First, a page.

Black History Month: Did You Know?
Black History Month is a great time to stop and take stock of some of the contributions made by black people throughout history. With that in mind, we look at twelve milestones along the way, including astronauts, Grammy winners and BAFTA nominations.
Did you know that Henry VIII employed a Black trumpeter called John Blanke? The first time Blanke appeared on record was when he wrote directly to King Henry VIII to request a pay rise, when he found out the other trumpeters in court were earning more than him. Not only did the king approve his request, but his pay was backdated to compensate for lost wages, the musician also received a promotion.
Did you know that in n 1913, John Archer became the first Black mayor in London? John was a medical student for a time and a prizewinning photographer. A life-long socialist, John travelled at least three times around the world in his youth, living for a while in the West Indies and North America. He met his wife, Bertha, in Canada and returned to Britain, settling in Battersea in the 1890s near Battersea Park at 55 Brymaer Road. Politically, Battersea was at the time dominated by the Labour, Liberal and radical internationalist movements. John was soon involved in the Battersea Labour League, but had originally begun his political life speaking against spiritualism. Well-known for his practical approach to social welfare, John was elected to the Wandsworth Union Board.
Did you know Jack London was the first Black athlete to win a medal for Great Britain in the Olympic Games? London competed for Great Britain in the 1928 Summer Olympics held in Amsterdam, Netherlands. After equalling the Olympic 100 metres record of 10.6 seconds in the semi-final, he won the silver medal in the 100 metres final, behind Canadian Percy Williams. He then won the bronze medal in the 4×100 metres relay with his teammates Cyril Gill, Edward Smouha and Walter Rangeley, behind the teams of the US and Germany. He was the first to use starting blocks at the Olympic Games. He was awarded the Polytechnic Harriers's S. A. Mussabini memorial medal (Mussabini having died in 1927) and the Studd Trophy in 1928.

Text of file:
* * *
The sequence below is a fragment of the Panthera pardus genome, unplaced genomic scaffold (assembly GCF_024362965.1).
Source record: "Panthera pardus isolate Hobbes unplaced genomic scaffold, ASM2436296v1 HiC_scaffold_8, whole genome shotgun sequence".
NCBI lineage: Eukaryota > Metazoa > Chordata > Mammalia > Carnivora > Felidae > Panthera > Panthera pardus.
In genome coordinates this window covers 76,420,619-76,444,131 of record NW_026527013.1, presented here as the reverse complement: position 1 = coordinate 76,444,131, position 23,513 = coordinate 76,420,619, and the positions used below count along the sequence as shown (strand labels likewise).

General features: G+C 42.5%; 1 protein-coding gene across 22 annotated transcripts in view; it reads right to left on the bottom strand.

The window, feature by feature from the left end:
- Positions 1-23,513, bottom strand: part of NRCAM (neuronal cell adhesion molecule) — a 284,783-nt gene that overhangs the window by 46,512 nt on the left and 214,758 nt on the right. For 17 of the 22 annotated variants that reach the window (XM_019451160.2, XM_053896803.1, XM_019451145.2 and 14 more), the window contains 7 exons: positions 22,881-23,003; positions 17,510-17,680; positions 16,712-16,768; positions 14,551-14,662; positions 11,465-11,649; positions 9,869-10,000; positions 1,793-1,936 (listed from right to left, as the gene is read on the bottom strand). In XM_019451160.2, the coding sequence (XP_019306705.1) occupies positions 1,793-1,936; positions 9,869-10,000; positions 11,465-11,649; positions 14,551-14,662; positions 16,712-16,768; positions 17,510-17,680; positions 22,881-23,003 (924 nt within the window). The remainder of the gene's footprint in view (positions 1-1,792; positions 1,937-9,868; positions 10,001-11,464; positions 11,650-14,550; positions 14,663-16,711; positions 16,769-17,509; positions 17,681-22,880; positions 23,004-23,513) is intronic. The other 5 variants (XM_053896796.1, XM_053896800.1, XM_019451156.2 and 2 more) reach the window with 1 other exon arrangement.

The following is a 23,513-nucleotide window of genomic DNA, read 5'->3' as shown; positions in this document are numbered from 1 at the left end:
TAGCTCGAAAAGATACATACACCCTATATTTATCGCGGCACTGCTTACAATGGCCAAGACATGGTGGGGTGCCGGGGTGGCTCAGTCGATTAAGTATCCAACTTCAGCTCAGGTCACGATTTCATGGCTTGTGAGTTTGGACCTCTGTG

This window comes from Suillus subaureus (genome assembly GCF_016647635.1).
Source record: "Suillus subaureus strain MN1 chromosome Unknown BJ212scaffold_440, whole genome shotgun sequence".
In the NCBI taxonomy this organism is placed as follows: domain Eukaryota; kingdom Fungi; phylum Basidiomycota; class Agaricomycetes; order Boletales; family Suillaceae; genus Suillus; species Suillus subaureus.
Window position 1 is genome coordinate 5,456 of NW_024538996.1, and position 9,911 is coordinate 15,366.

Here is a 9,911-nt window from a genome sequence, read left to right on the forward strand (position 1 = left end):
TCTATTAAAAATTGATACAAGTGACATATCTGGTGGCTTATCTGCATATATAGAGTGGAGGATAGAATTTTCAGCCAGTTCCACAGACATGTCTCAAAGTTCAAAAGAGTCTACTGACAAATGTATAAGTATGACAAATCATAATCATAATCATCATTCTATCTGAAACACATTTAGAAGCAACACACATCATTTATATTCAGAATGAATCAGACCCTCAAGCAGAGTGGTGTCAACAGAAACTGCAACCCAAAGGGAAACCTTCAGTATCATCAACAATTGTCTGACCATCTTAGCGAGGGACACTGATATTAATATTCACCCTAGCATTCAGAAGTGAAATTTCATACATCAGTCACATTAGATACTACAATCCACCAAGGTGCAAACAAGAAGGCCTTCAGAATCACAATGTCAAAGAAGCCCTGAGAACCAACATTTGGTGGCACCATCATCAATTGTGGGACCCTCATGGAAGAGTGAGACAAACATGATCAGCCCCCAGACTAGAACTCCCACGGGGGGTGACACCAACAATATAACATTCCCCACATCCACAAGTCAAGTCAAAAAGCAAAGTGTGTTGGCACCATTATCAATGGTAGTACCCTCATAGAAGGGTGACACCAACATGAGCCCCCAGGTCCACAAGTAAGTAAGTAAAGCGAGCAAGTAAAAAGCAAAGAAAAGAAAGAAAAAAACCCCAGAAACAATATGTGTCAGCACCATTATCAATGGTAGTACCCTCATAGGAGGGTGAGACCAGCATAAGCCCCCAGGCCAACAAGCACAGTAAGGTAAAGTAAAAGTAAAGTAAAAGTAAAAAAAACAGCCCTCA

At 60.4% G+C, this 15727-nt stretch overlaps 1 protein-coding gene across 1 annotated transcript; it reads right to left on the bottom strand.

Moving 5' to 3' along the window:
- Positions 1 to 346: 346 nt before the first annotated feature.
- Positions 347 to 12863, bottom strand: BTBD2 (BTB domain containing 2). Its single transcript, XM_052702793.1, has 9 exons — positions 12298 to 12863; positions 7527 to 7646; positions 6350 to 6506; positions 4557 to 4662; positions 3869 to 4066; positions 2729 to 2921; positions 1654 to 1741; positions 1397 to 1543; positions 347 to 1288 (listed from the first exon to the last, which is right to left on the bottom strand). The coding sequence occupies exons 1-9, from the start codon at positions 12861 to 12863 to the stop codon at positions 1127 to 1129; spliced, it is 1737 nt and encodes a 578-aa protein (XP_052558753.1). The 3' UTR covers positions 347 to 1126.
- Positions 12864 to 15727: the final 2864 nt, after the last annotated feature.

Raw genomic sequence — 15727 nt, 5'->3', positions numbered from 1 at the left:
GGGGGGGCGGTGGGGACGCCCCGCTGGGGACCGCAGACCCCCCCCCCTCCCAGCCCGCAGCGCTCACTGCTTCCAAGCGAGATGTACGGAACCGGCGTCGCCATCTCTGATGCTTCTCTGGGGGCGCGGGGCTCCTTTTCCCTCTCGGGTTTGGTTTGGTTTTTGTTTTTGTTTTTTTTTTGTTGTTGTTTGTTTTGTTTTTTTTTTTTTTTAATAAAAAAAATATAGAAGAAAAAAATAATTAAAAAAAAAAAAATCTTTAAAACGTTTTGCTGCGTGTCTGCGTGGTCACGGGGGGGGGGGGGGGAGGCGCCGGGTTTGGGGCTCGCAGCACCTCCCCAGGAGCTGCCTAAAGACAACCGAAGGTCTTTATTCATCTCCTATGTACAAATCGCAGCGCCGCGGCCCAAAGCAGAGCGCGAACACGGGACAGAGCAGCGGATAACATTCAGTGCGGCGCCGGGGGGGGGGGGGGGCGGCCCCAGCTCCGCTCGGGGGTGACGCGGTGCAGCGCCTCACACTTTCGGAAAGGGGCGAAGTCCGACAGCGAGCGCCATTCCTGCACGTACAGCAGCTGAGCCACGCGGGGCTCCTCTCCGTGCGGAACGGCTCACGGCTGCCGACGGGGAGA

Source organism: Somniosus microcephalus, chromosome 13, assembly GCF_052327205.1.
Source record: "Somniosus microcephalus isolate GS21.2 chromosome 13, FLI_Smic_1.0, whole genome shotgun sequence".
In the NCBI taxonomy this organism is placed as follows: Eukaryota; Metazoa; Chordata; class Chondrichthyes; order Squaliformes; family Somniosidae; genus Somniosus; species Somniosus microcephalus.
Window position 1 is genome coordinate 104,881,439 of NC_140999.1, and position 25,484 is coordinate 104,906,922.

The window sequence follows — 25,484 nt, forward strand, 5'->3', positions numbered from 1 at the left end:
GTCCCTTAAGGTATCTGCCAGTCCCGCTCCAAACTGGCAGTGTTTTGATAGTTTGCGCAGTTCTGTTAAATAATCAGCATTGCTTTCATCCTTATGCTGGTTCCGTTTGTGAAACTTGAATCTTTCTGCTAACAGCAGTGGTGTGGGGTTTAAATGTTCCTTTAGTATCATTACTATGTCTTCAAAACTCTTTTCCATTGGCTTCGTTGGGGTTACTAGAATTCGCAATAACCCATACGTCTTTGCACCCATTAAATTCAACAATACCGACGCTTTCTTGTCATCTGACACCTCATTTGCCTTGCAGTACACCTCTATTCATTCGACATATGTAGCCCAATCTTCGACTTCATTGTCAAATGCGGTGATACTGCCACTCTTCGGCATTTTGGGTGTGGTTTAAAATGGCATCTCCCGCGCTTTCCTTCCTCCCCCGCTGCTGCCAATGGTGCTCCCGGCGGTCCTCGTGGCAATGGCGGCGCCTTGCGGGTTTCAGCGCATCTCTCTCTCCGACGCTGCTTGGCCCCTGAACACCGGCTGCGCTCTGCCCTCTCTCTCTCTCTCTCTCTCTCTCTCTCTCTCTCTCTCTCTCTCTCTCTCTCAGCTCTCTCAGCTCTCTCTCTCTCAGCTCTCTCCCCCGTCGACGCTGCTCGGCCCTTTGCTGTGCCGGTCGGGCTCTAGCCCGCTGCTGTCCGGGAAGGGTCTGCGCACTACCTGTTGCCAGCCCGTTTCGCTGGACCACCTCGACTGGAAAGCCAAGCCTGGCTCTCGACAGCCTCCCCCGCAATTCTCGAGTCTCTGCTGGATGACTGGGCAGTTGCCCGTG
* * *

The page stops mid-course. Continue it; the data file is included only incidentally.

Did you know that CBBC has a free game for children called “Horrible Histories Wonderful Windrush” which introduces some important figures from that era?
Did you know that CBBC has created a series of videos available on BBC iPlayer called “Our Black History Heroes” to celebrate inspirational and history making figures from the past 200 years?
Did you know that in 1987, Diane Abbott made history by becoming the first black woman ever to be elected to Parliament. Abbott made history by becoming the first black woman ever elected to the British Parliament and she has since built a distinguished career as a parliamentarian, broadcaster and commentator.
Did you know that Hattie McDaniel was the first black woman to be awarded an Oscar for her role in Gone with the Wind (1939) Unfortunately, she was not allowed to attend the premiere because it was shown in a “white’s only theatre”. In an attempt to control the narrative of the 19th century black minstrel shows, Hattie and her sister Etta, developed their own all-female show in 1914, The McDaniel Sisters Company, that challenged stereotypes and criticized racism, making them the first recorded black female producers at the turn of the 20th century.
Did you know that Mary Seacole (1805-1881) was a Black nurse who tended to soldiers in the Crimean War. The soldiers called her ‘Mother Seacole’, as she comforted them, nursed them back to health and provided supplies of clothes and blankets.
Did you know that Robert Lawrence was the first African-American astronaut, although he did not make it into space, as he died in a training exercise? The first person of African Heritage to fly in space was Tamayo Mendez from Cuba, who was part of a Soviet Union program. The first African American in space was Guion Bluford. To date, there have been no Black British astronauts in Space.
Gloria Gaynor won the first and only Grammy for Best Disco Recording with "I Will Survive".
Although many credit Viv Anderson as being the first Black footballer to play for England in 1978, John William Charles was the first Black player to represent England, playing in the under-18s team in 1962 and scoring against Israel.
Chiwetel Ejiofor broke BAFTA history for being the first ever Black British man to win Best Actor. Before Ejiofor, only 3 Black men have won Best Actor – Forest Whittaker in 2006 for his role in Last King of Scotland; Jamie Foxx in 2004 for his role in Ray and Sidney Poitier in 1958 for his role in Defiant Ones. Before Ejiofor, no other Black British man has ever been nominated.
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